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Peruvian dances

Apart from dances of native origin, there are also dances that are related to the agricultural work, hunting and war. Some choreographies show certain Christian influence. Two of the most representative Andean dances are the kashua and the wayno or huayno. The kashua has a communal character and it is usually danced in groups in the country or open spaces. The huayno is a "salon ball". It is danced in couples and in closed spaces. The yaravi and the triste have also an Andean origin. They are usually songs with very emotional lyrics.

Dances of ritual character are the achocallo, the pinkillada, the llamerada (dance that imitates the llama's walk), the kullawada (the spinners' dance), etc. Between the Hunting dances, it can be mentioned: the llipi-puli and choq'elas. They are dances from the altiplano related to the vicuna's hunting.

There are some dance Chiringuano (Dance)|chiriguano]] that has an Aymara origin; the chatripuli that satirizes the Spanish Realist soldiers, and the kenakenas that is about the Chilean soldiers who occupied Peru during the War of the Pacific (1879). There are also Carnival Dances. A Carnival is a western holiday that, in the Peruvian Andes, is celebrated simultaneously with the crops time. Many rural communities celebrate the youths' initiation during these holidays with ancestral rites and crossbred dances. New couples might be established.

The most internationally known dance in Peru is the Marinera Nortena. This dance represents a man's courting to a young woman. There are local variants of this dance in Lima and the other regions of the country.

Amazonas Region

La Chumaichada

La Chumaichada is "the dance of Chachapoyas" because it was born in this place and it was formed until becoming institutionalized. There's no holiday or celebration that can end if it is not danced.

The music has probably an Indian origin, but the choreography has a French origin stemmed from "Los lanceros" (The lancers) - dance inserted in Chachapoyas by the bishop of the diocese at that time, monsignor Emilio Lisson, from French origin. People said that he had so much influence that the city become Frenchified at that time.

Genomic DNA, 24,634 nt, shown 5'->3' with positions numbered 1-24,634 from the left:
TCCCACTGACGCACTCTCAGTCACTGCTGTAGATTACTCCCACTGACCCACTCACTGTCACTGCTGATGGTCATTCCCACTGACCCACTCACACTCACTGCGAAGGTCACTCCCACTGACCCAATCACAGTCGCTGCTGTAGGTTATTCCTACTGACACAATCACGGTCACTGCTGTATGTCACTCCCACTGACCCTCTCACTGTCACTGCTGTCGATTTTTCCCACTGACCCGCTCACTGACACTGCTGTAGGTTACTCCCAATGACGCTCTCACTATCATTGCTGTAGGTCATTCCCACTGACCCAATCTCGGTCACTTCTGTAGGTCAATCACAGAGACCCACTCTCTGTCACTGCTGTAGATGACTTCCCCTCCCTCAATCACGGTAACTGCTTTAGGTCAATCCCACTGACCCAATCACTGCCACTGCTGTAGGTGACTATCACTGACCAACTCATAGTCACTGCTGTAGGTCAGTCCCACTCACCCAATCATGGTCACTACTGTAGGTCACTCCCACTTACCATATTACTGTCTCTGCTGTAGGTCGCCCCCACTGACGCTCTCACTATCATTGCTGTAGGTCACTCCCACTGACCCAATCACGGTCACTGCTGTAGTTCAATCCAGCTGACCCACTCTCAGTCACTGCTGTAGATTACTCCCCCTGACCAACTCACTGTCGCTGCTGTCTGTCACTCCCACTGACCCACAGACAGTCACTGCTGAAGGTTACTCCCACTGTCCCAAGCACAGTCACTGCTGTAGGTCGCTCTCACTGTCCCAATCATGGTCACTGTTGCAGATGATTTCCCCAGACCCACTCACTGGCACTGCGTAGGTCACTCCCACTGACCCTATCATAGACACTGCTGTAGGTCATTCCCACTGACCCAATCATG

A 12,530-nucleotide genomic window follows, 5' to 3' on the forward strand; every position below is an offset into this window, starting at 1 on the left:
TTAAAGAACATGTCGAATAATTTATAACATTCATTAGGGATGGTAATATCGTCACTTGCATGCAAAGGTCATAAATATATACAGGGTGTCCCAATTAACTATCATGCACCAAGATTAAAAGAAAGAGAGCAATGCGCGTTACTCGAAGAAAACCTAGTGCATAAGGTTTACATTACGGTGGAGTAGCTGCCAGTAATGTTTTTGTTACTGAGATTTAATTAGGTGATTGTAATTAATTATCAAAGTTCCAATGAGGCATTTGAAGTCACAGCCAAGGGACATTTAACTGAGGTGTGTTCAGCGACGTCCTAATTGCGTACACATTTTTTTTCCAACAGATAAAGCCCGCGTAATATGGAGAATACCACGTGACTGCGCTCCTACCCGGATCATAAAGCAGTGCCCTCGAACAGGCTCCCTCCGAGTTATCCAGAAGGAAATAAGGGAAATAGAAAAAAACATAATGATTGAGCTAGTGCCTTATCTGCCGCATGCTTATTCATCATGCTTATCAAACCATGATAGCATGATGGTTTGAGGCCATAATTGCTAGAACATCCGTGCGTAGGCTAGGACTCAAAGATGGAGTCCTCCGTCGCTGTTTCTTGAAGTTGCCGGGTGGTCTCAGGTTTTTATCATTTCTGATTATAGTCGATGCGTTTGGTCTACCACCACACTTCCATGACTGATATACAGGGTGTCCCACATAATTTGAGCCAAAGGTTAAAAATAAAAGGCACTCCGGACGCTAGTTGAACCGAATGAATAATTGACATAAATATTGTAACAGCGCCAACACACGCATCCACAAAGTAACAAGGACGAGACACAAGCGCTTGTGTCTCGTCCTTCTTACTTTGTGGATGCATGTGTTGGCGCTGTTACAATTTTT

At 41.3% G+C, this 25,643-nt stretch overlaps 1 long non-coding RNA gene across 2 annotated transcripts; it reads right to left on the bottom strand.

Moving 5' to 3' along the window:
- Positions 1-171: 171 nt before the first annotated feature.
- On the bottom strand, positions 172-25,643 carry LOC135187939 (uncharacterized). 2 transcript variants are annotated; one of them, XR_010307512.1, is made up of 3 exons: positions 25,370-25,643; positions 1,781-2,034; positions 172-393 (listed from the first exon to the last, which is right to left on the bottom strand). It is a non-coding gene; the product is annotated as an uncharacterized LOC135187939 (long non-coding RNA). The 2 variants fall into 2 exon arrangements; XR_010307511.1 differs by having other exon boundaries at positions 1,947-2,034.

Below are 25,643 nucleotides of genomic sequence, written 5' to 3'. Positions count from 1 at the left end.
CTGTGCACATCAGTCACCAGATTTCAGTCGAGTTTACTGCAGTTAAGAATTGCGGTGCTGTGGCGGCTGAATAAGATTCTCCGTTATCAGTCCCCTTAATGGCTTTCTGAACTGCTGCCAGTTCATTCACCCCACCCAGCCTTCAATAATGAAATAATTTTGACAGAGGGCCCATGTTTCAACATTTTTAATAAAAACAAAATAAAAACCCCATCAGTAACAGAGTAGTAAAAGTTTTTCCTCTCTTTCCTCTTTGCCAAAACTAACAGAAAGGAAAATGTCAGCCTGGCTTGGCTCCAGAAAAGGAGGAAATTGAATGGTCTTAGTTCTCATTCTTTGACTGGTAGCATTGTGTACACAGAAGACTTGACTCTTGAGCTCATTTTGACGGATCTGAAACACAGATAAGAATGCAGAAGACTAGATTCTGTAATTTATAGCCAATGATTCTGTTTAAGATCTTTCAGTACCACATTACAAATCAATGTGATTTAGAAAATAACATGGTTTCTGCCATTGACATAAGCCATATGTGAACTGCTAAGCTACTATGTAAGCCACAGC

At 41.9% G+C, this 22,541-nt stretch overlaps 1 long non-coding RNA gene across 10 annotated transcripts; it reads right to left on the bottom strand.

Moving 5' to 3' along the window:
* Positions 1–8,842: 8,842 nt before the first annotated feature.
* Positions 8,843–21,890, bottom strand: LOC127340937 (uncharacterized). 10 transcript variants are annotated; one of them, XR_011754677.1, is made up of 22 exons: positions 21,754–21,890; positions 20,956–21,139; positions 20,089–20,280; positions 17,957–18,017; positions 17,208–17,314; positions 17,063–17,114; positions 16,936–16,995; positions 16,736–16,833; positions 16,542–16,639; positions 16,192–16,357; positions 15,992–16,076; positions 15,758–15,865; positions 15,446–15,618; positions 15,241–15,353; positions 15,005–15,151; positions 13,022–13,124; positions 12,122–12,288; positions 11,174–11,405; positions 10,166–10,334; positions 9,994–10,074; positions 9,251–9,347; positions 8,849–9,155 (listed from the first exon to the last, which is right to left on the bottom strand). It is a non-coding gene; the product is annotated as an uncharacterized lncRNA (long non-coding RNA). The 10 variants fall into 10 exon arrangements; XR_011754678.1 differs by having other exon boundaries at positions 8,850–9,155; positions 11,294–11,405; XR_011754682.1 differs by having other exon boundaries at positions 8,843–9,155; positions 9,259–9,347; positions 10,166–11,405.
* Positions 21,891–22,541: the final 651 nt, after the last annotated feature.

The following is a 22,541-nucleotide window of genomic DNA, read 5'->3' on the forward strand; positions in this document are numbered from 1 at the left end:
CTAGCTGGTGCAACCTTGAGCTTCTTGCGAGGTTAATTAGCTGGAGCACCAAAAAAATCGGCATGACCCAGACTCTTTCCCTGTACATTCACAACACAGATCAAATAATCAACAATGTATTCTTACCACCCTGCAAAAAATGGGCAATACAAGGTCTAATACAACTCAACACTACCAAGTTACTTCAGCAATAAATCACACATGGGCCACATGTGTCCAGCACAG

Next to Chachapoyas, there is a small town called Huanca, where the homonym dance had its origin. It is also danced in several places of the department of Amazonas during the agricultural chores, the construction of a house, etc. It is a species of Thanksgiving pagan rite.

Los Danzantes de Levanto

Levanto is a little town that is approximately 10 km far from Chachapoyas, whose "dancers" form a showy group of thirteen cholos, very well trained, that are guided by a "pifador" (a person who whistle) that plays the antara and a small drum called tinya simultaneously.

They wear a white shirt of wide and long sleeves, a black vest adorned with red ribbons and black trousers. They also wear a crown of showy peacock's feathers. Their presence is important in all the big celebrations of the region.

Other well-known dances that are performed in diverse localities are:

The "Conchiperla", in which the man gives a handkerchief to his partner keeping a knee in the ground and if he doesn't do it, a glass of liqueur must be drunk in punishment.

The "Trapichillo", danced by four couples grabbed by the right hands and turning around from right to left side

The "Quinsamana", in which insults and compliments are mixed.

Carnaval en Amazonas

The "carnival music" that is played in Amazonas presents notes of real euphoria. It is similar to the huayno. At its times, couples dance forming the pandilla (a kind of dance) around the humishas - trees adorned with quitasuenos, small mirrors, ornamental chain stitches and pennants. These trees are fulfilled with gifts, including alive animals, which the guests take when these trees are knocked down at the end of the celebration.

The couple that makes the humisha fall down in a Mardi gras celebration has the commitment to make a new humisha the following year.

See also

Culture of Peru

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This article is licensed under the GNU Free Documentation License. It uses material from the Wikipedia article Peruvian dances

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